What interests me is that the album is very true to itself and is totally non-commercial. It means that if this sells or is critically acclaimed, it will be on the strength of the material and not because there are two famous names involved. The cover artwork is provocative and blatantly sets the tone for what's inside. And the overall lyrical content and musical feel is basically the mad Danish director, Lars von Trier, set to music. So far so Lou Reed then.

Getting under the skin of 'Lulu' requires patience, stamina and a very open mind. It's a record that will polarise opinion for years to come, but I'm sure - just like Meatloaf's 'Bat Out Of Hell III' - there is somebody, somewhere, alone and in a black T-shirt, who will genuinely appreciate this record.

Notable moments include:

'The View', an interesting slow-paced track with a gentle drum intro and an introspective poetry-style spoken word delivery. There's a real sense of Michael Stipe's vocal from REM's 'New Adventures In Hi-Fi', another deliberately non-commercial piece. This track reminds me strongly of 'E-bow The Letter'. It's just nowhere near as good.

'Frustration' focuses just on the drums and vocals for large parts. It's interesting to hear Lars freestyling with Reed droning over the top. It's certainly different and definitely doesn't sound like it was written by an eight year-old with ADHD.

According to press interviews with the band, 'Junior Dad', the nineteen-minute finale, brought James and Kirk to tears. The last eight minutes or so is just the sound of what may be a viola gently playing one note. It will reduce most Metallica fans to tears.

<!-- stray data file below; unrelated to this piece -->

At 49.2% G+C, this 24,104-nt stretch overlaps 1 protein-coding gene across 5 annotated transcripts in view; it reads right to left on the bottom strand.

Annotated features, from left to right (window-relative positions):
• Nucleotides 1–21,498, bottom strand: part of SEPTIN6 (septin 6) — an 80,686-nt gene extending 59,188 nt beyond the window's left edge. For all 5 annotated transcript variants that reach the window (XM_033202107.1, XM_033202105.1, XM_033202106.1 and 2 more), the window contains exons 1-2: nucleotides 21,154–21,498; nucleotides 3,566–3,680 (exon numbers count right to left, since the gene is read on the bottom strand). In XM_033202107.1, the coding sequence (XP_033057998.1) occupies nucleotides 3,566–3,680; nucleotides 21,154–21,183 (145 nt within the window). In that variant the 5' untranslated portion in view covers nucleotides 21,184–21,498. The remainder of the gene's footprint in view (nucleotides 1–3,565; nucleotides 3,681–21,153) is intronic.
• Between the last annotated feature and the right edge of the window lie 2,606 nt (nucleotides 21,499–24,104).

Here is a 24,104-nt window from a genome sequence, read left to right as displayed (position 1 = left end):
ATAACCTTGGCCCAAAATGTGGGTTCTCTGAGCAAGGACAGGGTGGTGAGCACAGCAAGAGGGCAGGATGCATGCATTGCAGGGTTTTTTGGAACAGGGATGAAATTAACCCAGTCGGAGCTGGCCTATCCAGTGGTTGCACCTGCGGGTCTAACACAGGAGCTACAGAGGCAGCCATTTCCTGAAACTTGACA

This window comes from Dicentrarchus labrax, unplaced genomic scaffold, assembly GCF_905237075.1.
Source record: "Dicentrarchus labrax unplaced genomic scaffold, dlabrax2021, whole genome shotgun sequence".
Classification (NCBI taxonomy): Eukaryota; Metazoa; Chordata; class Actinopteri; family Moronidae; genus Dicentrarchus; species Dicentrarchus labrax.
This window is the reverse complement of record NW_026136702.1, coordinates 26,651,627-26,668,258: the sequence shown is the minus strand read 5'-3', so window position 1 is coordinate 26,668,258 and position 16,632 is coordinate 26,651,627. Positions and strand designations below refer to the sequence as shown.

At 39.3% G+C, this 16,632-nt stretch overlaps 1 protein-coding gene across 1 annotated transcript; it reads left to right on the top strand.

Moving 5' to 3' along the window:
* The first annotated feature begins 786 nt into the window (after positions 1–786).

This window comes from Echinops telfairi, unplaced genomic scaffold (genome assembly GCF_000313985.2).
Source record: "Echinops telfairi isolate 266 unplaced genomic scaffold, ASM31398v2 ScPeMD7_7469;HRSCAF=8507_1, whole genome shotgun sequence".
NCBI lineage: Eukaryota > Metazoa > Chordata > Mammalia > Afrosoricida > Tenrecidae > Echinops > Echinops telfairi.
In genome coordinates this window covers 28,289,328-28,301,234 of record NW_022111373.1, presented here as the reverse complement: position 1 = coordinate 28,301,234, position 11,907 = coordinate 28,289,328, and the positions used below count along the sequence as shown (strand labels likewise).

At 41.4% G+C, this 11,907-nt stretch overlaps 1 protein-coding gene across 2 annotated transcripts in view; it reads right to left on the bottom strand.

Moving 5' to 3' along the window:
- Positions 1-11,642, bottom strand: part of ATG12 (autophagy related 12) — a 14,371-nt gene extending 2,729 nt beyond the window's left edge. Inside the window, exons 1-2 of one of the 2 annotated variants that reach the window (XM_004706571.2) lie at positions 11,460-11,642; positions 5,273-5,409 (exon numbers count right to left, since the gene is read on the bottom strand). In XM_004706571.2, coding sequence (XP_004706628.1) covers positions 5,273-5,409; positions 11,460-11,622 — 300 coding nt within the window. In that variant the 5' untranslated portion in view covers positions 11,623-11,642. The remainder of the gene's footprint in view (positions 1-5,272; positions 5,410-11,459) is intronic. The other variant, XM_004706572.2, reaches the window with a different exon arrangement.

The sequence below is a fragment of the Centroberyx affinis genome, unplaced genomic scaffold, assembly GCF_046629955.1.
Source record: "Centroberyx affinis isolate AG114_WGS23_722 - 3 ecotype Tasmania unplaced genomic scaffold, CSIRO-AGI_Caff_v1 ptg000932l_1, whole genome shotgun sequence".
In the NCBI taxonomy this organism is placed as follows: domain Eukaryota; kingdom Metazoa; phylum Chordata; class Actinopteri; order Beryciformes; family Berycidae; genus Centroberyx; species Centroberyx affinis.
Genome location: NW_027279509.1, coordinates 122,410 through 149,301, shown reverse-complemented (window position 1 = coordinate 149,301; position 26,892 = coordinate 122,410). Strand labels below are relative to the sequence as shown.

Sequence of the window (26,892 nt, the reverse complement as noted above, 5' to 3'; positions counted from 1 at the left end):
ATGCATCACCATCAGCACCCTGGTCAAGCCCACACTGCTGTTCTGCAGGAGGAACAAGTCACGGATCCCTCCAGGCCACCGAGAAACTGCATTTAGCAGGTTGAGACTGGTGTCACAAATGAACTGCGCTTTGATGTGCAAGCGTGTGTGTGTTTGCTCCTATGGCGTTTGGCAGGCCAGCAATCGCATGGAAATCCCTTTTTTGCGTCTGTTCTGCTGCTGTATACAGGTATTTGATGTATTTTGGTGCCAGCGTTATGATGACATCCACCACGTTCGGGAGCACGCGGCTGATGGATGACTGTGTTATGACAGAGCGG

Reviewing a collaboration is a tricky business. Is this a Metallica album featuring Lou Reed or a Lou Reed album featuring Metallica? The difference is important. Lou Reed being a seminal sixties and seventies artistic pioneer. Metallica being the world's most popular heavy Metal band. They have widely different audiences and little crossover.

A new Lou Reed album is to be treated with extreme caution. It's bound to be 'artistic' and 'challenging' and have an alleged intellectual depth. Invariably, it won't be popular.

These days though, a new Metallica album is, in fact, also to be treated with caution! Recent releases have been - um - 'artistic', 'challenging' and have had an alleged new-found intellectual depth. Invariably, they aren't popular.

Having put 'Lulu' through a Metal Inquisition and tightened the thumbscrews on this bizarre experiment, it's fair to say that I think this is very much a Lou Reed record. Metallica have done a fair job of creating an audio landscape for his poetic gushing, but the lyrics and delivery by Reed is so dominant that it's easy to overlook Metallica's contribution. As such, if you're a fan of Lou Reed, this is another great challenging artistic piece with hidden depths. I'm sure it will win a Grammy or find favour with pseudo-intellectuals who enjoy alternative sounds.

If you're Metallica fan, I'd suggest you don't put yourself through the torment of this record. There's little here for thrash fans and it's best viewed as an experiment and not a proper Metallica record. For those brave enough to take the 'Lulu' challenge - please post your comments below or on the Facebook page! For me - it's a thumbs down. It's not an album I'd ever listen to under any circumstances, but credit to Metallica for trying something new. However, Anthrax and Megadeth have both been busy in the studio proving that their 1980s success was no fluke. Megadeth's previous two albums have been outstanding and Anthrax's 'Worship Music' is easily one of the albums of the year. The question must be asked why on earth Metallica aren't able to find a similar vein of form? They certainly seem to have time on their hands to showcase their talents with Lou Reed.

Listen to whole album:


Jonathan Churchill.
Follow me on Twitter: MetalTalk_1976